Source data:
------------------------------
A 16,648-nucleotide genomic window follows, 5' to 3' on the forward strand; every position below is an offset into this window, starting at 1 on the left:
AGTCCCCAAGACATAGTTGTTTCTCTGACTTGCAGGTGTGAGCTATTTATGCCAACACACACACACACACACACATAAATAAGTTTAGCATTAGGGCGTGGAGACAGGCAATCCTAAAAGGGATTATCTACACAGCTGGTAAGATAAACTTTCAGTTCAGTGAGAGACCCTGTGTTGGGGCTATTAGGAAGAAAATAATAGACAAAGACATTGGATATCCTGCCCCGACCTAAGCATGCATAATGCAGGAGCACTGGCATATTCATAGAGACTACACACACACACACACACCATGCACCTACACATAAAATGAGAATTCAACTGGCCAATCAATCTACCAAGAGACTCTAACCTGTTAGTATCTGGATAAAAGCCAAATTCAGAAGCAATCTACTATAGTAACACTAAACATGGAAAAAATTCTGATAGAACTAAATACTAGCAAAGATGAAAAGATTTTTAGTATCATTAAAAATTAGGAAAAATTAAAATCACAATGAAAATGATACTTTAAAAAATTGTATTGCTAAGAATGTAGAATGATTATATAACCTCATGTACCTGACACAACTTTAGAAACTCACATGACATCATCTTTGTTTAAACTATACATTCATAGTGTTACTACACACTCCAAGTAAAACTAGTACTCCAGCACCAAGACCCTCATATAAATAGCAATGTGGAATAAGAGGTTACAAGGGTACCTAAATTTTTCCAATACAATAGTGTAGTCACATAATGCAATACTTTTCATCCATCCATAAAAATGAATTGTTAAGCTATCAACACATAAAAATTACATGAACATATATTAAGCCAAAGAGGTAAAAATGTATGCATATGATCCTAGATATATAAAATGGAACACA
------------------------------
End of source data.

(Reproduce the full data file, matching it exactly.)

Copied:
A 16,648-nucleotide genomic window follows, 5' to 3' on the forward strand; every position below is an offset into this window, starting at 1 on the left:
AGTCCCCAAGACATAGTTGTTTCTCTGACTTGCAGGTGTGAGCTATTTATGCCAACACACACACACACACACACATAAATAAGTTTAGCATTAGGGCGTGGAGACAGGCAATCCTAAAAGGGATTATCTACACAGCTGGTAAGATAAACTTTCAGTTCAGTGAGAGACCCTGTGTTGGGGCTATTAGGAAGAAAATAATAGACAAAGACATTGGATATCCTGCCCCGACCTAAGCATGCATAATGCAGGAGCACTGGCATATTCATAGAGACTACACACACACACACACACCATGCACCTACACATAAAATGAGAATTCAACTGGCCAATCAATCTACCAAGAGACTCTAACCTGTTAGTATCTGGATAAAAGCCAAATTCAGAAGCAATCTACTATAGTAACACTAAACATGGAAAAAATTCTGATAGAACTAAATACTAGCAAAGATGAAAAGATTTTTAGTATCATTAAAAATTAGGAAAAATTAAAATCACAATGAAAATGATACTTTAAAAAATTGTATTGCTAAGAATGTAGAATGATTATATAACCTCATGTACCTGACACAACTTTAGAAACTCACATGACATCATCTTTGTTTAAACTATACATTCATAGTGTTACTACACACTCCAAGTAAAACTAGTACTCCAGCACCAAGACCCTCATATAAATAGCAATGTGGAATAAGAGGTTACAAGGGTACCTAAATTTTTCCAATACAATAGTGTAGTCACATAATGCAATACTTTTCATCCATCCATAAAAATGAATTGTTAAGCTATCAACACATAAAAATTACATGAACATATATTAAGCCAAAGAGGTAAAAATGTATGCATATGATCCTAGATATATAAAATGGAACACA